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not pretend—being sensible men and talking to sensible men—that the Melians have done them any wrong or that they have any lawful claim to Melos, but they do not wish any islands to remain independent: it is a bad example to the others. The power of Athens is practically irresistible: Melos is free to submit or to be destroyed. The Melians, in language carefully controlled but vibrating with suppressed bitterness, answer as best they can. Is it quite safe for Athens to break all laws of right? Empires are mortal; and the vengeance of mankind upon such a tyranny as this…? "We take the risk of that," answer the Athenians; "the immediate question is whether you prefer to live or die." The Melians plead to remain neutral; the plea is, of course, refused. At any rate they will not submit. They know Athens is vastly stronger in men and ships and military skill; still the gods may help the innocent ("That risk causes us no uneasiness," say the envoys: "we are quite as pious as you"); the Lacedaemonians are bound by every tie of honour and kinship to intervene ("We shall of course see that they do not"); in any case we choose to fight and hope rather than to accept slavery. "A very regrettable misjudgment,"

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say the Athenians; and the war proceeds to its hideous end.

As I read this Melian Dialogue, as it is called, again and again, I feel more clearly the note of deep and angry satire. Probably the Athenian war-party would indignantly have repudiated the reasoning put into the mouths of their leaders. After all they were a democracy; and, as Thucydides fully recognizes, a great mass of men, if it does commit infamies, likes first to be drugged and stimulated with lies: it seldom, like the wicked man in Aristotle's Ethics, "calmly sins." But in any case the massacre of Melos produced on the minds of men like Thucydides and Euripides—and we might probably add almost all the great writers who were anywise touched by the philosophic spirit—this peculiar impression. It seemed like a revelation of naked and triumphant sin. And we can not but feel the intention with which Thucydides continues his story. "They put to death all the Melians whom they found of man's estate, and made slaves of the women and children. And they sent later five hundred colonists and took the land for their own.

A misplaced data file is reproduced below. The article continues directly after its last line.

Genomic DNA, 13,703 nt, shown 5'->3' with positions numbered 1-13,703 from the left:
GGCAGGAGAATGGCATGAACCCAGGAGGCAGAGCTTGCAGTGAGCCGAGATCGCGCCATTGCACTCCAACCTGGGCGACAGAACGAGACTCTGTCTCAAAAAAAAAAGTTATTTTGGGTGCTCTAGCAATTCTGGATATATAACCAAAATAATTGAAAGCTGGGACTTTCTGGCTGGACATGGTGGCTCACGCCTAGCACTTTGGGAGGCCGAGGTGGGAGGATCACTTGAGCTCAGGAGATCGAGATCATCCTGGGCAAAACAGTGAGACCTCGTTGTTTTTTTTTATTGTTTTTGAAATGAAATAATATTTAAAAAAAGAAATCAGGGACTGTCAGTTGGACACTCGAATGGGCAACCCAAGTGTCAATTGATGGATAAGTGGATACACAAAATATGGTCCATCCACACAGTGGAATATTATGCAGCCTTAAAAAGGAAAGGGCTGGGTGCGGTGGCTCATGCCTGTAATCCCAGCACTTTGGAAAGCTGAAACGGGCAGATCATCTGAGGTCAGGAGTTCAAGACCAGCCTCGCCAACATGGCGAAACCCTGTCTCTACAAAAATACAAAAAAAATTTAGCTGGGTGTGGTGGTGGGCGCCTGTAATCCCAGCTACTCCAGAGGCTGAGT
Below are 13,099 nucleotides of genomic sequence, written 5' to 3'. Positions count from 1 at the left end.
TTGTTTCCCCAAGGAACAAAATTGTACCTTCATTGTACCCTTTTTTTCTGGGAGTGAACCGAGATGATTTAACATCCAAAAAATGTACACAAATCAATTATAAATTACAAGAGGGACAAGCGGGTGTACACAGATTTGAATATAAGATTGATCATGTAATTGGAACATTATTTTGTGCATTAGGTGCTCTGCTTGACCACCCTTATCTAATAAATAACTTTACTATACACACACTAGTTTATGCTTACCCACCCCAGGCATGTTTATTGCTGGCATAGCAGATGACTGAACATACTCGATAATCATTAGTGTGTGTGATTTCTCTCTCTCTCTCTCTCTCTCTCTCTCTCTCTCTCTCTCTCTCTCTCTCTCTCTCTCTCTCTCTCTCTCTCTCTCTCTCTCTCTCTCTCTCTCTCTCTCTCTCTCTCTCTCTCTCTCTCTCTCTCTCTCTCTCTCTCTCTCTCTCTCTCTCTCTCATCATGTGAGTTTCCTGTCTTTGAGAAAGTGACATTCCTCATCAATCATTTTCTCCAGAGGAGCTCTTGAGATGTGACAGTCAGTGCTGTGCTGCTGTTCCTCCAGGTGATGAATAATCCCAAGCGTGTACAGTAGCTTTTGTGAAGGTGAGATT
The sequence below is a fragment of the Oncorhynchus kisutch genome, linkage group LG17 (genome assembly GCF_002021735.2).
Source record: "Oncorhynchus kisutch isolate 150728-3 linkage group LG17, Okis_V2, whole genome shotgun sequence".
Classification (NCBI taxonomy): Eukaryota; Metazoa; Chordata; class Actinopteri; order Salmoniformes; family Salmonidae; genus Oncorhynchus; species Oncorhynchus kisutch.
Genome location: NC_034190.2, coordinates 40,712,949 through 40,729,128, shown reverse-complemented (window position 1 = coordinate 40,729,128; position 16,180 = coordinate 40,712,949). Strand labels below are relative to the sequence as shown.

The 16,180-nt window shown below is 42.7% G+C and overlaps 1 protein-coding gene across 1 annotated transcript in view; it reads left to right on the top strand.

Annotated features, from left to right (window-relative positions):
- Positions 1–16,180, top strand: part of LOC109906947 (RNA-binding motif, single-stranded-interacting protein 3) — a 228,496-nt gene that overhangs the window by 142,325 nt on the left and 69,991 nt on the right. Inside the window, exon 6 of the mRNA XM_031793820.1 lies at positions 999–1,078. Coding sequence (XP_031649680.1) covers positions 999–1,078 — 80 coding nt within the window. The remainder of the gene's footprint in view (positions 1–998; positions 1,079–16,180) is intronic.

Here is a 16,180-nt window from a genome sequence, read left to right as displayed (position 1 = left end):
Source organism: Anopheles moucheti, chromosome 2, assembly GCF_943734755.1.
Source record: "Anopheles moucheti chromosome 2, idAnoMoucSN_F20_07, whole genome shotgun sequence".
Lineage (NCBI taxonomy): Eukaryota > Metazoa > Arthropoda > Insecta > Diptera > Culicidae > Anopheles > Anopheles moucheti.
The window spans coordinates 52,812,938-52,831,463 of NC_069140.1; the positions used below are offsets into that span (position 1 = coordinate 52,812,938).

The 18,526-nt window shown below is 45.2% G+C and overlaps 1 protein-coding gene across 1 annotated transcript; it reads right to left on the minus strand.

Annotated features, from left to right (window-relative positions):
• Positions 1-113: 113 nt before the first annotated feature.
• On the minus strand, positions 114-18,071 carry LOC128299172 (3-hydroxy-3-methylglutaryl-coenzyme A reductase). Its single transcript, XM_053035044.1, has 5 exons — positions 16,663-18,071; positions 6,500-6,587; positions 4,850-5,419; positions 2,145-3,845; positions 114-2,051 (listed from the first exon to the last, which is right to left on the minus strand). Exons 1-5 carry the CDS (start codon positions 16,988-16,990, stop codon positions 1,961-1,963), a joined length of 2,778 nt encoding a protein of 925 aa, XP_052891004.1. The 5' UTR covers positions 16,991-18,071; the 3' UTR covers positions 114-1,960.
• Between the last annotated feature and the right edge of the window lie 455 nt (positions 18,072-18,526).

"And the same winter the Athenians sought to sail with a greater fleet than ever before and conquer Sicily. …" This was

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the great Sicilian expedition that brought Athens to her doom.


Euripides must have been brooding on the crime of Melos during the autumn and winter. In the spring, when the great fleet was still getting ready to sail, he produced a strange play, the work rather of a prophet than a mere artist, which was reckoned in antiquity as one of his masterpieces but which set a flame of discord for ever between himself and his people. One would like to know what Archon accepted that play and what rich man gave the chorus. It was called The Trojan Women, and it tells of the proudest conquest wrought by Greek arms in legend, the taking of Troy by the armies of Agamemnon. But it tells the old legend in a peculiar way. Slowly, reflectively, with little stir of the blood, we are made to look at the great glory, until we see not glory at all but shame and blindness and a world swallowed up in night. At the very beginning we see gods brooding over the wreck of Troy; as they might be brooding over that wrecked island in the Aegean, whose walls were almost as ancient as Troy's own. It is from the Aegean that Poseidon has risen to look upon the city that is now a smoking ruin, sacked by the Greeks. "The shrines